Another regular feature we want to have on this blog is a round-up of resources you might find useful. I read a lot of blogs and over time I’ve really come to enjoy when other bloggers do this. But in an effort to put a different twist on the idea, I want to curate resources around a single topic. That way, you can “bookmark” it for future reference.
In the U.S., we recently had an election and now have a new President and Congress. Now I’m not here to talk about who and what to support. That’s your decision and I respect it. However, I think we can agree that we are seeing an overall increased level of activism in our political process. And maybe at some point in time, you’ll want to be a part of it – if you aren’t already.
I’m all for getting involved and making a difference and your thoughts known to your legislators. It’s the foundation of our political systems. However, I also know that reaching out to your congressional representatives can be a bit intimidating. And, as an HR professional, I’ve seen a lot of really good ideas never get implemented because of the way they were presented. So here are some resources to help you communicate with your elected officials:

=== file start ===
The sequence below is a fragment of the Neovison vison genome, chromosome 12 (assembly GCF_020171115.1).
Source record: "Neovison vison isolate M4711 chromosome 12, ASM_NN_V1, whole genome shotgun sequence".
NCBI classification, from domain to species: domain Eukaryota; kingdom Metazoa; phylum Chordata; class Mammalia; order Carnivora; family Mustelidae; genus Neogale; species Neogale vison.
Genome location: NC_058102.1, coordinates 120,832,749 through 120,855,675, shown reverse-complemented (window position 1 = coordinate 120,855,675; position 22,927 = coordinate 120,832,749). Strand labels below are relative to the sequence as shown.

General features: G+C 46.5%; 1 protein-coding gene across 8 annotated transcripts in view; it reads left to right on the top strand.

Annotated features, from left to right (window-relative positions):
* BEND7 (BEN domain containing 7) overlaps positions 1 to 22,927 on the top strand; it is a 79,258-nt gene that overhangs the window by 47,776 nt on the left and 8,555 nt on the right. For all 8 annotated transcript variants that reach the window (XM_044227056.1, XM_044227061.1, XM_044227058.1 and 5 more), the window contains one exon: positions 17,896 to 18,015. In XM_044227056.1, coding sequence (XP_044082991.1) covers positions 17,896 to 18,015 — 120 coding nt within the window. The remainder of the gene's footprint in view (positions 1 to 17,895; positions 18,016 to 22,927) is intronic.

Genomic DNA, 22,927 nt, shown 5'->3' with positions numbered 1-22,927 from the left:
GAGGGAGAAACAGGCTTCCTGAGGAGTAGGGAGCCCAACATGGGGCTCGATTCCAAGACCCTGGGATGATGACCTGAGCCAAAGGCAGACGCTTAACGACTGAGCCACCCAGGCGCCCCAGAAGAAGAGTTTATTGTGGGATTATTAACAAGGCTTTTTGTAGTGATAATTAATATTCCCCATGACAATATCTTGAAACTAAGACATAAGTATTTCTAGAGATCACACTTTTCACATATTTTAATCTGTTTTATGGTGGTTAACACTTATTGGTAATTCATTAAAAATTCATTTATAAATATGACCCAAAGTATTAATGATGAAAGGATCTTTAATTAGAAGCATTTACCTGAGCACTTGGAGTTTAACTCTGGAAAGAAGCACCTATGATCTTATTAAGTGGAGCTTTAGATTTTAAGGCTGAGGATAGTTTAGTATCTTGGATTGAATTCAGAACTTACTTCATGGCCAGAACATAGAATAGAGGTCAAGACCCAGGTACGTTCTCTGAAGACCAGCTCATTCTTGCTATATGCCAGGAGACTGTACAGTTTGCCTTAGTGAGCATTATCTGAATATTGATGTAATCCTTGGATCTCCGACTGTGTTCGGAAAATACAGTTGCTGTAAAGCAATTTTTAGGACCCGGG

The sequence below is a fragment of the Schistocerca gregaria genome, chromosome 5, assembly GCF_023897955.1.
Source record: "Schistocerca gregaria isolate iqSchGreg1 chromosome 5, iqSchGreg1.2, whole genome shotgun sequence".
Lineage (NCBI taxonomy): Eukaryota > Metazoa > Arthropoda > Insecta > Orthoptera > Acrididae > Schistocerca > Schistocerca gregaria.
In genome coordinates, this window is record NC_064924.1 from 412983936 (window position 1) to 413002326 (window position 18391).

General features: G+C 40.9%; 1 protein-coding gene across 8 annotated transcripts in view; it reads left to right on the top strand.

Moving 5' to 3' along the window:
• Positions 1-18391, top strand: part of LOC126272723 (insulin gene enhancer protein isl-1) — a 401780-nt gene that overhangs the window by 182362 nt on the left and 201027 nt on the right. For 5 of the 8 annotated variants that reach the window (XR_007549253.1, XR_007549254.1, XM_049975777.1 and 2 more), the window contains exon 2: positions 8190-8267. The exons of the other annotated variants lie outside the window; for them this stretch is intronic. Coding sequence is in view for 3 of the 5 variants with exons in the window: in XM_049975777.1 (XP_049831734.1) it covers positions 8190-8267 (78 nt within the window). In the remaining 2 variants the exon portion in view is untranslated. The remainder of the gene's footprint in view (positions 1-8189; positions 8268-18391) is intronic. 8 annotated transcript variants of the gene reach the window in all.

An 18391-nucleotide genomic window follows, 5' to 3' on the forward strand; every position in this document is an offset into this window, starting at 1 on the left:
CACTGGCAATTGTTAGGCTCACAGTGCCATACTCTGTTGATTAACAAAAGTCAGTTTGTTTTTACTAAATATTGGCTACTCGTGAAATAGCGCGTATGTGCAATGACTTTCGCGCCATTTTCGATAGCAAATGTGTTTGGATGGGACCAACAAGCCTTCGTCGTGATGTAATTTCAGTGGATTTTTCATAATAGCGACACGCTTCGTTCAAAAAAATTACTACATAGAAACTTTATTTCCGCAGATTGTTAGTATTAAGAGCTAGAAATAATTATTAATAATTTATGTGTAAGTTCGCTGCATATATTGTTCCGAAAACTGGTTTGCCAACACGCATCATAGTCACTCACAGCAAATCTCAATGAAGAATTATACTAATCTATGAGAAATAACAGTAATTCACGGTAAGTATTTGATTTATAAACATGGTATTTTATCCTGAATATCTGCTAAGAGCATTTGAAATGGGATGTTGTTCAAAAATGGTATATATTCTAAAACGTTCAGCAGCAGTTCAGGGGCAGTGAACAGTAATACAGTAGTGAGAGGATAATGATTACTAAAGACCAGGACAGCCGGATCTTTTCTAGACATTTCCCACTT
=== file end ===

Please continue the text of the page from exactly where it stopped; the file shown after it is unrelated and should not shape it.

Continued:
Lifehacker published a couple of posts recently, written by a former congressional staffer, that focus on how to communicate with your government officials.
I just discovered an app that allows you to stay on top of issues and send videos to your representatives. It’s called Countable and is available for iOS and Android (FREE.)
Should you decide to take to the streets to show your support for an issue, this article on “How to Protest Safely and Legally” is a must-read.
When I was first starting my career, I got involved in the legislative affairs committee and made a difference for my profession. The woman who chaired the committee was loud and passionate about people voting and getting involved. One day, I asked her what made her so passionate and she said that she grew up in South Africa. She knew what it was like not to have the freedom to vote and contact her legislators. She basically said, “You Americans don’t know how good you have it.” From that moment on, I realized the importance of being involved and having my voice heard.
Image captured by Sharlyn Lauby while exploring the Newseum in Washington, DC